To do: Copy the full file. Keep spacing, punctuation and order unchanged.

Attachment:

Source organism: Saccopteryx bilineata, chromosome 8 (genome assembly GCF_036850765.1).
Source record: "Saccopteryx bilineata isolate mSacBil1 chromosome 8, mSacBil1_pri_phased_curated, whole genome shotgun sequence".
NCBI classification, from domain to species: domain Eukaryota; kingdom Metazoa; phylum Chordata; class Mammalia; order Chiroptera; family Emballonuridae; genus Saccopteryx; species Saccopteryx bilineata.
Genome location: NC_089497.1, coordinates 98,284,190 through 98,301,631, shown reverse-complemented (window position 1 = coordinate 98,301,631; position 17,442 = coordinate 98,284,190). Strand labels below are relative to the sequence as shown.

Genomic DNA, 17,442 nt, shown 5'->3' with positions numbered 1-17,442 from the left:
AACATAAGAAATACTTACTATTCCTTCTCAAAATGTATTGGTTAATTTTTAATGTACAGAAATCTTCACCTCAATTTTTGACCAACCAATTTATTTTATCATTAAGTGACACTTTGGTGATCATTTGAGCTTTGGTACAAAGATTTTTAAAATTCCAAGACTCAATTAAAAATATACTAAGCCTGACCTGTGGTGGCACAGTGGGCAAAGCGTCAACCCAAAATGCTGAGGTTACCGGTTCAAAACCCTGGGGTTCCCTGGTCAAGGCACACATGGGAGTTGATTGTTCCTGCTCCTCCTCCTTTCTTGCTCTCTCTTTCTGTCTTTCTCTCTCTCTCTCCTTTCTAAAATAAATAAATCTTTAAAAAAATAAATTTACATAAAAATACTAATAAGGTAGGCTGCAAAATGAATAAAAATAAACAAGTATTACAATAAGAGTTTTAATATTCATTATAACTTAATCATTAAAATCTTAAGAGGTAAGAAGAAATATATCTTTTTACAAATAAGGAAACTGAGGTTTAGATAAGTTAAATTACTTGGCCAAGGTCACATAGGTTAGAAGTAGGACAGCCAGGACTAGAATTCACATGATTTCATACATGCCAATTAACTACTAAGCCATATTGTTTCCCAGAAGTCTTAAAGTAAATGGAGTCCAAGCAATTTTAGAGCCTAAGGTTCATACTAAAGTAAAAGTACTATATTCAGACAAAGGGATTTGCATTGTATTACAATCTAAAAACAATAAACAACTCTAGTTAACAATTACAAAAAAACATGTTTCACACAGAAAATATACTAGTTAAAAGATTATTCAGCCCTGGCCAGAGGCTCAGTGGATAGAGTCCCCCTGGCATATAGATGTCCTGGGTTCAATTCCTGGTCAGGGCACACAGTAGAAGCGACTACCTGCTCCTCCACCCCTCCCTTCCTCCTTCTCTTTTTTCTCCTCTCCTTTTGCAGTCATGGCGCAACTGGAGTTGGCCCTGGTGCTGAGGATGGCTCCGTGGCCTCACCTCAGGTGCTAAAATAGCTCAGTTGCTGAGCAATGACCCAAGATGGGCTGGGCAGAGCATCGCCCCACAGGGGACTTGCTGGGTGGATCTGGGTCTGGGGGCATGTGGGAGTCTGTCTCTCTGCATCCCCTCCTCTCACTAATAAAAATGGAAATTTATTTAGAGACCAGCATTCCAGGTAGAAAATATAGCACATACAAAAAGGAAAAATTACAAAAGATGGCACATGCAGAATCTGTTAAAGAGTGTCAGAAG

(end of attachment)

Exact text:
Source organism: Saccopteryx bilineata, chromosome 8 (genome assembly GCF_036850765.1).
Source record: "Saccopteryx bilineata isolate mSacBil1 chromosome 8, mSacBil1_pri_phased_curated, whole genome shotgun sequence".
NCBI classification, from domain to species: domain Eukaryota; kingdom Metazoa; phylum Chordata; class Mammalia; order Chiroptera; family Emballonuridae; genus Saccopteryx; species Saccopteryx bilineata.
Genome location: NC_089497.1, coordinates 98,284,190 through 98,301,631, shown reverse-complemented (window position 1 = coordinate 98,301,631; position 17,442 = coordinate 98,284,190). Strand labels below are relative to the sequence as shown.

Genomic DNA, 17,442 nt, shown 5'->3' with positions numbered 1-17,442 from the left:
AACATAAGAAATACTTACTATTCCTTCTCAAAATGTATTGGTTAATTTTTAATGTACAGAAATCTTCACCTCAATTTTTGACCAACCAATTTATTTTATCATTAAGTGACACTTTGGTGATCATTTGAGCTTTGGTACAAAGATTTTTAAAATTCCAAGACTCAATTAAAAATATACTAAGCCTGACCTGTGGTGGCACAGTGGGCAAAGCGTCAACCCAAAATGCTGAGGTTACCGGTTCAAAACCCTGGGGTTCCCTGGTCAAGGCACACATGGGAGTTGATTGTTCCTGCTCCTCCTCCTTTCTTGCTCTCTCTTTCTGTCTTTCTCTCTCTCTCTCCTTTCTAAAATAAATAAATCTTTAAAAAAATAAATTTACATAAAAATACTAATAAGGTAGGCTGCAAAATGAATAAAAATAAACAAGTATTACAATAAGAGTTTTAATATTCATTATAACTTAATCATTAAAATCTTAAGAGGTAAGAAGAAATATATCTTTTTACAAATAAGGAAACTGAGGTTTAGATAAGTTAAATTACTTGGCCAAGGTCACATAGGTTAGAAGTAGGACAGCCAGGACTAGAATTCACATGATTTCATACATGCCAATTAACTACTAAGCCATATTGTTTCCCAGAAGTCTTAAAGTAAATGGAGTCCAAGCAATTTTAGAGCCTAAGGTTCATACTAAAGTAAAAGTACTATATTCAGACAAAGGGATTTGCATTGTATTACAATCTAAAAACAATAAACAACTCTAGTTAACAATTACAAAAAAACATGTTTCACACAGAAAATATACTAGTTAAAAGATTATTCAGCCCTGGCCAGAGGCTCAGTGGATAGAGTCCCCCTGGCATATAGATGTCCTGGGTTCAATTCCTGGTCAGGGCACACAGTAGAAGCGACTACCTGCTCCTCCACCCCTCCCTTCCTCCTTCTCTTTTTTCTCCTCTCCTTTTGCAGTCATGGCGCAACTGGAGTTGGCCCTGGTGCTGAGGATGGCTCCGTGGCCTCACCTCAGGTGCTAAAATAGCTCAGTTGCTGAGCAATGACCCAAGATGGGCTGGGCAGAGCATCGCCCCACAGGGGACTTGCTGGGTGGATCTGGGTCTGGGGGCATGTGGGAGTCTGTCTCTCTGCATCCCCTCCTCTCACTAATAAAAATGGAAATTTATTTAGAGACCAGCATTCCAGGTAGAAAATATAGCACATACAAAAAGGAAAAATTACAAAAGATGGCACATGCAGAATCTGTTAAAGAGTGTCAGAAG